The item for this week’s flip is an Olympus WS-802 Voice Recorder that I purchased on clearance at Staples for $26.50. I was able to sell it on Amazon for $108.97. After subtracting the Amazon fees of $11.39 I was left with a profit of $71.08.

There was also an expense to ship the item to the Amazon warehouse. Since I send several items at a time it would be a pain to calculate how much the shipping expenses is for each individual item. This is a small and light item so the shipping expense wouldn’t have been too significant. I also earned 5% in Staples Rewards on this item. The item was also purchased with either a 2% cash back credit card or a discounted Staples card which would add a tiny bit more profit.

One drawback to deals like this is that they aren’t repeatable. Staples only had one of these recorders on clearance so I couldn’t go back and buy more once this one sold. In order to find more deals I have to browse the clearance area every time I visit. Although I don’t always find something worth flipping I find stuff often enough that it is well worth my time to scan the Staples clearance whenever I’m there.

 

Lifetime Earnings Compared to Net Worth

After reading a blog post at Afford Anything that discusses several books including the book, “Your Money or Your Life“, I decided to compare my lifetime earnings to my net worth. That is one of the recommended actions in the book to help transform your relationship with money. Although I read the book when it first came out in 1993 and several times since then I never compared my lifetime earnings to my net worth.

Figuring out my lifetime earnings was easily accomplished by going to SocialSecurity.gov and looking at my earnings record.  According to their records I’ve made $328,576 in 31 years of working. Since I’ve also had some earnings from paid medical studies that weren’t subject to SS tax I’m going to bump up the total to $350,000.

Determining my net worth took a little bit more work. Personal Capital tracks  financial accounts and shows you your net worth. Unfortunately, they don’t have the correct total for my student loan and I also have some accounts that I don’t track there so I had to determine my correct net worth myself.

Assets
Cash – $4387
Traditional IRA – $21,225
Roth IRA – $9,602
Loan – $1800
Car/Stuff – $5000

Liabilities
Student Loan – $125,331
Credit Cards – $10,593

Net Worth = $-93,910

Out of the $350,000 I’ve earned over my lifetime I have managed to accumulate -$93,910. I knew the total would be bad, but it is still a bummer to see the actual figure.

The credit card balance is from the 0% balance transfers I took out earlier this year to pay down my student loan. That might not have been the best strategy. Once I get the balance transfers paid off I’ll reconsider the best way to pay down my student loan.

It will probably be a while until I can improve my net worth since I have some big bills coming due in January. I also have a few thousand dollars worth of inventory at Amazon that would have made my net worth a little better. Since it is hard to determine a correct value for the inventory I left it out of the net worth calculation.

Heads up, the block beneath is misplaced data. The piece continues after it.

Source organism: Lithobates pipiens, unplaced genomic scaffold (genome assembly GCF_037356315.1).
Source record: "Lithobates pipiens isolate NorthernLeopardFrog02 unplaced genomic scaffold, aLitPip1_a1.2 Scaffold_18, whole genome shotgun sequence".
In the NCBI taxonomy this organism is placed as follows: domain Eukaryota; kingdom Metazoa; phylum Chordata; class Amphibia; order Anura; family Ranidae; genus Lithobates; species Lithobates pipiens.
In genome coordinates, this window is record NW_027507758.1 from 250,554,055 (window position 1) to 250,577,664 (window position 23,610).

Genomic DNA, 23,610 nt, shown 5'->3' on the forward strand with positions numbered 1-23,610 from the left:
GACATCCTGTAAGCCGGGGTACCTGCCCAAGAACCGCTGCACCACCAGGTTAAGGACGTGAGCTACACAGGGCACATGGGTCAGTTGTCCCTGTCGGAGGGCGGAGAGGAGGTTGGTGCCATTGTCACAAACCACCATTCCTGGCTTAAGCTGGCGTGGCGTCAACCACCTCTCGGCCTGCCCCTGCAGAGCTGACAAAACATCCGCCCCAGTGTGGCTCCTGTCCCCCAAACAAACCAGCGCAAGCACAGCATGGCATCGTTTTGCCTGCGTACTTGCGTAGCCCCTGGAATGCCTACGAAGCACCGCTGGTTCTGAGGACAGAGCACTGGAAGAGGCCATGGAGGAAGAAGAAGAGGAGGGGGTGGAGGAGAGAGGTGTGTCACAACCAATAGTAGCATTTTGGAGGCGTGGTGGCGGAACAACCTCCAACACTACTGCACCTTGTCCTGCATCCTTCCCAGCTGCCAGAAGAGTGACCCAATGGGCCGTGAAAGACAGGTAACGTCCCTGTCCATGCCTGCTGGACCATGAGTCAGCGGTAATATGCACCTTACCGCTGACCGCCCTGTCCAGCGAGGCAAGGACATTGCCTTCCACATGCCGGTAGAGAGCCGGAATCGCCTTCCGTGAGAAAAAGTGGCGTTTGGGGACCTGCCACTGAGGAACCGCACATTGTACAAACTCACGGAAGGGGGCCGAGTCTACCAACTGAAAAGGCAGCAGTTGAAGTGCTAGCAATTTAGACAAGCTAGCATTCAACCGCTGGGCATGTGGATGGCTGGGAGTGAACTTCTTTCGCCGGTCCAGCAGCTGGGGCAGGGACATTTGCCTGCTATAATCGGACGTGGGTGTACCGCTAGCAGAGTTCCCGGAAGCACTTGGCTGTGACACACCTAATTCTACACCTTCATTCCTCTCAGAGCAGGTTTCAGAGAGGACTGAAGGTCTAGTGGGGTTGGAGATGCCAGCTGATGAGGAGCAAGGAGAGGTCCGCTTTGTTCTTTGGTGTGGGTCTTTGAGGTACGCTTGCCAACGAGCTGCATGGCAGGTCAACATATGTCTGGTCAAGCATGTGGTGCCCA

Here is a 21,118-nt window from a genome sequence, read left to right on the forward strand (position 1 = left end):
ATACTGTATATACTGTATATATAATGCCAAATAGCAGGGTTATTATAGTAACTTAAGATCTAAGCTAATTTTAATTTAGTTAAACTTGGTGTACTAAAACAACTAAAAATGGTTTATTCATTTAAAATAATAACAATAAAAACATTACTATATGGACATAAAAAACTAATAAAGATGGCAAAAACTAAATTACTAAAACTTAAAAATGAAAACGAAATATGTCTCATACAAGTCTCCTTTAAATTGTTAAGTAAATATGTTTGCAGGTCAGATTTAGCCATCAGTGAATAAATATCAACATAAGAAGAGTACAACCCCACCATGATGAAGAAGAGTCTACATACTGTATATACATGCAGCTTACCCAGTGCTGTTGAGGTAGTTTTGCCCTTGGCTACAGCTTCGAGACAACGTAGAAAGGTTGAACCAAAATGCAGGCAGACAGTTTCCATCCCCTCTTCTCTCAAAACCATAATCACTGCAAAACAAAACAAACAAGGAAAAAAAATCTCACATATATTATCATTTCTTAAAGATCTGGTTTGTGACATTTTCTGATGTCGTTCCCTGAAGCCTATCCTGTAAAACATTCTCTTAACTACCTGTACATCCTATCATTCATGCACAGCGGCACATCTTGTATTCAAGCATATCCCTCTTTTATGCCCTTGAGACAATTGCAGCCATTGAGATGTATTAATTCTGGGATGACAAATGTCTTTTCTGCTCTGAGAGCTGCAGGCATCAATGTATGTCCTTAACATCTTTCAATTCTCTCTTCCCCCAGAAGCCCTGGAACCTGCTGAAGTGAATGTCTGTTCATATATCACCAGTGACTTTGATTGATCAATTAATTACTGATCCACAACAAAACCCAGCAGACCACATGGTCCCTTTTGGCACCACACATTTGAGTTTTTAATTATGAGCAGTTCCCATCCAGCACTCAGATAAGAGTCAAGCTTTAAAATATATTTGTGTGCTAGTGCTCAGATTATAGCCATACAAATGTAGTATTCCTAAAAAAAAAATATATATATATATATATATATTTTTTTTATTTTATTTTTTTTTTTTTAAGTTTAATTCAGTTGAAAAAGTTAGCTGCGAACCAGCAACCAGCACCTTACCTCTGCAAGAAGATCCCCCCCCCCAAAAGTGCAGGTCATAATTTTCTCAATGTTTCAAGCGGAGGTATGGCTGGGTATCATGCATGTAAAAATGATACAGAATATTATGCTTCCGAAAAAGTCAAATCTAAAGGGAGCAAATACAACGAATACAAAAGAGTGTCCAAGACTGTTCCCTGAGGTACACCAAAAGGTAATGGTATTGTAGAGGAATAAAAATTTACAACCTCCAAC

I’m probably going to start calculating my net worth on a monthly basis. If there is any interest I will share the results here.

How I Found $43.62 in Missing Money

MMLogoI recently read an article on The Penny Hoarder about finding unclaimed funds that you are owed by the state. I had searched for missing money for myself a couple of times in the past. The first time I found a listing for $10 I was owed and the second time I came up empty. It had been a few years since I had searched for missing money so the article was a reminder that I should search again. It’s smart to search for the missing money every few years. Even if you keep excellent track of your money there is a chance that you’re owed money you don’t know about.

The process of searching for missing money is pretty simple. If you go to the site MissingMoney.com you can search multiple states to see if you have any unclaimed property in those states. The site is free to use. If your search comes up with a possible claim then you click on the claim and are taken to the state’s unclaimed property site to actually claim your money. My search on MissingMoney didn’t turn up any unclaimed property.

The site doesn’t cover all the states though and it may miss some claims in the states it does cover. That is why after searching the Missing Money site I went to the Missouri unclaimed property site and did another search.  I found four matches on the Missouri site. The claims totaled $42.63 which isn’t a bad return for a few minutes of my time. I now have to mail in the claim form with proof of my identity and proof of living at the previous addresses. I’m not sure I have anything showing I lived at a couple of the addresses, but it is possible the state can find the needed information. The state says it takes about 90 days to receive a claim so it will probably be March before I get the money. Better late than never.

If you want to see if you have any missing money I would first go to the MissingMoney.com site and see what you find there. Then I would go the unclaimed property site for each state you have lived in and do a search there as well. If you haven’t searched for missing money before there is a pretty good chance you will find a little bit of money. You can also search to see if your friends or family have any unclaimed property and then send them a link to the site so they can claim it. I was able to find a small amount of money owed to my GF and to my mother and over $100 owed to my brother. That will be an extra little Christmas present for them.